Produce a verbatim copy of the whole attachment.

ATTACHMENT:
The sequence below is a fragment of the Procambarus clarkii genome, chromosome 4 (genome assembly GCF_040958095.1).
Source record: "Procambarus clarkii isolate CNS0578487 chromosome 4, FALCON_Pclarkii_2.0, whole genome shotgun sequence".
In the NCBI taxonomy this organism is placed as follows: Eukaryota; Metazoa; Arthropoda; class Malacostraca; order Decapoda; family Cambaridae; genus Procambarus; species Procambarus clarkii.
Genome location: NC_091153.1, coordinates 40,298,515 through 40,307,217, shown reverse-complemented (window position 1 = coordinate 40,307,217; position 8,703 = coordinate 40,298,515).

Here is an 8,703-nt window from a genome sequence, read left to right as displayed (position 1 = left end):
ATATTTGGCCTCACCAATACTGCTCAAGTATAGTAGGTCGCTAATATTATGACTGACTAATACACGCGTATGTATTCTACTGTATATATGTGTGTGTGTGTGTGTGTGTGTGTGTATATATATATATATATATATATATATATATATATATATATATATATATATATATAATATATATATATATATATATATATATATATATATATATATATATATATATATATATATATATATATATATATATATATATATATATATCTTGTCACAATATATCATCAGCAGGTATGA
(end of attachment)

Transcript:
The sequence below is a fragment of the Procambarus clarkii genome, chromosome 4 (genome assembly GCF_040958095.1).
Source record: "Procambarus clarkii isolate CNS0578487 chromosome 4, FALCON_Pclarkii_2.0, whole genome shotgun sequence".
In the NCBI taxonomy this organism is placed as follows: Eukaryota; Metazoa; Arthropoda; class Malacostraca; order Decapoda; family Cambaridae; genus Procambarus; species Procambarus clarkii.
Genome location: NC_091153.1, coordinates 40,298,515 through 40,307,217, shown reverse-complemented (window position 1 = coordinate 40,307,217; position 8,703 = coordinate 40,298,515).

Here is an 8,703-nt window from a genome sequence, read left to right as displayed (position 1 = left end):
ATATTTGGCCTCACCAATACTGCTCAAGTATAGTAGGTCGCTAATATTATGACTGACTAATACACGCGTATGTATTCTACTGTATATATGTGTGTGTGTGTGTGTGTGTGTGTGTATATATATATATATATATATATATATATATATATATATATATATATATATATATAATATATATATATATATATATATATATATATATATATATATATATATATATATATATATATATATATATATATATATATATATATATATCTTGTCACAATATATCATCAGCAGGTATGA